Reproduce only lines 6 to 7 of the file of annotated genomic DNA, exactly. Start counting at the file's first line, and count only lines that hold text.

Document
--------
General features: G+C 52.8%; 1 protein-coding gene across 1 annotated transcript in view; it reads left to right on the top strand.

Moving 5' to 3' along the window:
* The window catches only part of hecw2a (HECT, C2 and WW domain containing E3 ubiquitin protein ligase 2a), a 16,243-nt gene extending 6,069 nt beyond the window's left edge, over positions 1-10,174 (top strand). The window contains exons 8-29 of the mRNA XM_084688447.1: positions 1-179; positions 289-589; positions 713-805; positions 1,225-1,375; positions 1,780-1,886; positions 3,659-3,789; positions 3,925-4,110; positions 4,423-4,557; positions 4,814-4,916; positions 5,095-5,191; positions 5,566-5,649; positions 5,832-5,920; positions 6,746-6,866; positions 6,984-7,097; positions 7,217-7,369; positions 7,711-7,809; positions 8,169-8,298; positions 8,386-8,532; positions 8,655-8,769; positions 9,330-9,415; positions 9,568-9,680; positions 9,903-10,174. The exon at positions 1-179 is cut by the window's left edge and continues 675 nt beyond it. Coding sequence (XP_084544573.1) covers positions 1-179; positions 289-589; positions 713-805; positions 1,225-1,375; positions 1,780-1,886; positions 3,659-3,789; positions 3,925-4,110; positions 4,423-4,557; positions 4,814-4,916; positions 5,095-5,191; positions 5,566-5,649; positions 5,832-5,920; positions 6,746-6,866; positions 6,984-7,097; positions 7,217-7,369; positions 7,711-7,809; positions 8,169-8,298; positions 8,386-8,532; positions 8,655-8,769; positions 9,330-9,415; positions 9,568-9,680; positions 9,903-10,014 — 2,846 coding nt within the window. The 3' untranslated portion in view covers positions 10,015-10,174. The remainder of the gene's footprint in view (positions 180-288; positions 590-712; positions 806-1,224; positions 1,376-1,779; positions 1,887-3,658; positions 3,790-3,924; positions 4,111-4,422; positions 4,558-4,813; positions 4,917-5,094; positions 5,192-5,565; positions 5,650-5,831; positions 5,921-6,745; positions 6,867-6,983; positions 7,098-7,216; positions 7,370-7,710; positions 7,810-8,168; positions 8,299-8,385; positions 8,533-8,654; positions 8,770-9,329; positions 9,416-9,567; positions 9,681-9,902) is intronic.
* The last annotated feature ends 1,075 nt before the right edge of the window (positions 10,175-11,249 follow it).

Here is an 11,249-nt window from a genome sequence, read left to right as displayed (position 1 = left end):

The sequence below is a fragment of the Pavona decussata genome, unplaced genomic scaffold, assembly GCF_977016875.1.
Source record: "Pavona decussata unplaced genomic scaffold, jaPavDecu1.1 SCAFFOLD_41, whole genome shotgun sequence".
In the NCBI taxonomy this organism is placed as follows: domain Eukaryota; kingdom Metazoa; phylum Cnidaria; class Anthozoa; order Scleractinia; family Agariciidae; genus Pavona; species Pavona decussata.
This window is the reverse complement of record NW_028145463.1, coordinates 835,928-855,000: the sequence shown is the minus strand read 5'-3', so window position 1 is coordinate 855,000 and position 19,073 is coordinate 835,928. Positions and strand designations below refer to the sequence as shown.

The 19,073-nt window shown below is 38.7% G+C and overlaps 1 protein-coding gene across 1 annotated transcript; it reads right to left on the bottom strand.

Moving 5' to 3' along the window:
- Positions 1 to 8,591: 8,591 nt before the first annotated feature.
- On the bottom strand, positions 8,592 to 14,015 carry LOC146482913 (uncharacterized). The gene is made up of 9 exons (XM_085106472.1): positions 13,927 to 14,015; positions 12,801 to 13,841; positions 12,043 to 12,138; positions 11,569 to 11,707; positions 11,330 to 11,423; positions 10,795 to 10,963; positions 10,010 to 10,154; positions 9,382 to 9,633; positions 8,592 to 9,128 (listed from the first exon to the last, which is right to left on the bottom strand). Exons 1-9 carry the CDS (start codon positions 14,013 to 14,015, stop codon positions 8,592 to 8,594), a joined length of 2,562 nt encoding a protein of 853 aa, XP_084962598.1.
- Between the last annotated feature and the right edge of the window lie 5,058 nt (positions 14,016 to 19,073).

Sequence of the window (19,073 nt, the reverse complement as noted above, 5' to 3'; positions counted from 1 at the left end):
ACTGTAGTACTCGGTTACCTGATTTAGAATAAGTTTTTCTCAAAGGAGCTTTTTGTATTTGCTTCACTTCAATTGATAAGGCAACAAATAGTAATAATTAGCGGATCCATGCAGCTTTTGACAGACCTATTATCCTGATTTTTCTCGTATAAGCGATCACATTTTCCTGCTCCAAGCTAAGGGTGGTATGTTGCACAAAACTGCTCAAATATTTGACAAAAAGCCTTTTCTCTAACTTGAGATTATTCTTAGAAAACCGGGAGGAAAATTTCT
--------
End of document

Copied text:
The sequence below is a fragment of the Pavona decussata genome, unplaced genomic scaffold, assembly GCF_977016875.1.
Source record: "Pavona decussata unplaced genomic scaffold, jaPavDecu1.1 SCAFFOLD_41, whole genome shotgun sequence".